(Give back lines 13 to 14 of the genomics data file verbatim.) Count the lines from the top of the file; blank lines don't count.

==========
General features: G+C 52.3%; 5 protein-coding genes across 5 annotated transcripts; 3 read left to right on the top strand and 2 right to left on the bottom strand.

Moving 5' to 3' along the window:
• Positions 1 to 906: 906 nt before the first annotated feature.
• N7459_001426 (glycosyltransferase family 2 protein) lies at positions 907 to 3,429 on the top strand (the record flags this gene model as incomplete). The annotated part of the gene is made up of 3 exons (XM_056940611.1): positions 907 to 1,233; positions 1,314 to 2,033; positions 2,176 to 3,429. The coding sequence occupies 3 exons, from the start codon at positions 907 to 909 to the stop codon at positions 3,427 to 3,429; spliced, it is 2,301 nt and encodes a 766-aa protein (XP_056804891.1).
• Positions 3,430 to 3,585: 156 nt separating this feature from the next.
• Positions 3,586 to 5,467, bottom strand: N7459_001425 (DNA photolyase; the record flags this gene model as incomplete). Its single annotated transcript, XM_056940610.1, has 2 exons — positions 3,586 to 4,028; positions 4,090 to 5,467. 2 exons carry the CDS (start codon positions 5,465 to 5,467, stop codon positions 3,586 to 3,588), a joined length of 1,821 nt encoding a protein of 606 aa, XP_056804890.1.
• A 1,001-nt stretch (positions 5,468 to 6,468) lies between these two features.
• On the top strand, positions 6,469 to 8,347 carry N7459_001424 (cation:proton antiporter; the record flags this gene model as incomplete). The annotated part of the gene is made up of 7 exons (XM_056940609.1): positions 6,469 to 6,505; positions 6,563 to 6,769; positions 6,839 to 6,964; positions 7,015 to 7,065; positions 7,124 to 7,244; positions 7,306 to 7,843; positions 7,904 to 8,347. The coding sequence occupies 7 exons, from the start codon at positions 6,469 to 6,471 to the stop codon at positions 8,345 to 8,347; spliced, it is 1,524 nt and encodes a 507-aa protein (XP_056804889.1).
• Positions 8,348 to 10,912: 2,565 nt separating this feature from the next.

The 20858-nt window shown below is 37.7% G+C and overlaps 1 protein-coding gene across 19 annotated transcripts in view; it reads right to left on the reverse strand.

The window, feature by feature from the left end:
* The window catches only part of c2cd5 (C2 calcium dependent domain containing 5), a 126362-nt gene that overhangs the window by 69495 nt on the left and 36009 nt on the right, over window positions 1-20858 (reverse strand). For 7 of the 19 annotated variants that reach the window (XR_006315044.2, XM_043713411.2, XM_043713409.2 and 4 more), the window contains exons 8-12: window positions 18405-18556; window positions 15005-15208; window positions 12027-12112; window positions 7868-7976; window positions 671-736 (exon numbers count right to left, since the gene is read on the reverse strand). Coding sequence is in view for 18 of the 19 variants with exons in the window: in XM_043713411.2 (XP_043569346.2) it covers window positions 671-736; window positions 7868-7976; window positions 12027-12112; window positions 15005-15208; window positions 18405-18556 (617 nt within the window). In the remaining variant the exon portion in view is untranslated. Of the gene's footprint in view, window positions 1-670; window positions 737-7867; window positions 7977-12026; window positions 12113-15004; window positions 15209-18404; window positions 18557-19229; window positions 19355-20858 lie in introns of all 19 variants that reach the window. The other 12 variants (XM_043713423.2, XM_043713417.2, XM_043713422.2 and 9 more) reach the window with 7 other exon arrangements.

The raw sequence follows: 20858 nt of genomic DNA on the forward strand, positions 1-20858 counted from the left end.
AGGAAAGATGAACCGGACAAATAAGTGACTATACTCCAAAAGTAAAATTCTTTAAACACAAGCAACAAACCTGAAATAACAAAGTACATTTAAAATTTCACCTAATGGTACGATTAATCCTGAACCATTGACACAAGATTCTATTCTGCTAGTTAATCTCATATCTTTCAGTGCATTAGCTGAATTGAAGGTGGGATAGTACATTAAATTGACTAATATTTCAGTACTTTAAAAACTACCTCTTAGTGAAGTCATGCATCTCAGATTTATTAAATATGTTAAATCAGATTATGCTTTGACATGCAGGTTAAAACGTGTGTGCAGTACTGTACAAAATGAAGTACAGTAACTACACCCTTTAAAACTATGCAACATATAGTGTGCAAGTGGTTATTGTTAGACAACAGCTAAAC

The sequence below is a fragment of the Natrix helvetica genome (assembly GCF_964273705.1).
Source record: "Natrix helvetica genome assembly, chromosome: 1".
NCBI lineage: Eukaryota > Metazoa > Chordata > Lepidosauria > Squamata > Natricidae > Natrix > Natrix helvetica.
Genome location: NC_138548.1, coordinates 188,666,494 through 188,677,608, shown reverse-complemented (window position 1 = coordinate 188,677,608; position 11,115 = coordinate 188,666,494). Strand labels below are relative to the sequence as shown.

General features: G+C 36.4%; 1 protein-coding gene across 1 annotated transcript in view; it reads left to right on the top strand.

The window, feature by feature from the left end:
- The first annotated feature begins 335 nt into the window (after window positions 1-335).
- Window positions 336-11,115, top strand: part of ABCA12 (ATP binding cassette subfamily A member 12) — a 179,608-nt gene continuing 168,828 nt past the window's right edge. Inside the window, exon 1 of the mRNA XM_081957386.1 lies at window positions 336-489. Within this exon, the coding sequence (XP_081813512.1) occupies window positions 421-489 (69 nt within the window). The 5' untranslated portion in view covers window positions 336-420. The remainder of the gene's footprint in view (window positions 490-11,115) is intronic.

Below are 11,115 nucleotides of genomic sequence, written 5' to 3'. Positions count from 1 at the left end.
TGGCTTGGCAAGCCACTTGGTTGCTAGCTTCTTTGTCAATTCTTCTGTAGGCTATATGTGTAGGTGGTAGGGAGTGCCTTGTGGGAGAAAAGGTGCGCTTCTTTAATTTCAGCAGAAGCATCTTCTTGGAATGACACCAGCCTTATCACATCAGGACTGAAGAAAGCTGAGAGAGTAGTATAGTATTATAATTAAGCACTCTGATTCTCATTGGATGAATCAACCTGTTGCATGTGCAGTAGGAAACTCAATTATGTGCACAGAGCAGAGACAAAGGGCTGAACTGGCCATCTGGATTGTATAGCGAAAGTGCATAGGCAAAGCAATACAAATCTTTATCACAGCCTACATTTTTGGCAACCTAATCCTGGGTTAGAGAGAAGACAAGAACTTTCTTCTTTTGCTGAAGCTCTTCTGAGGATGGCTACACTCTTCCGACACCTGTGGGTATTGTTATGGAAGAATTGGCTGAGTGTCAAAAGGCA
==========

The raw sequence follows: 20858 nt of genomic DNA on the forward strand, positions 1-20858 counted from the left end.
AGGAAAGATGAACCGGACAAATAAGTGACTATACTCCAAAAGTAAAATTCTTTAAACACAAGCAACAAACCTGAAATAACAAAGTACATTTAAAATTTCACCTAATGGTACGATTAATCCTGAACCATTGACACAAGATTCTATTCTGCTAGTTAATCTCATATCTTTCAGTGCATTAGCTGAATTGAAGGTGGGATAGTACATTAAATTGACTAATATTTCAGTACTTTAAAAACTACCTCTTAGTGAAGTCATGCATCTCAGATTTATTAAATATGTTAAATCAGATTATGCTTTGACATGCAGGTTAAAACGTGTGTGCAGTACTGTACAAAATGAAGTACAGTAACTACACCCTTTAAAACTATGCAACATATAGTGTGCAAGTGGTTATTGTTAGACAACAGCTAAAC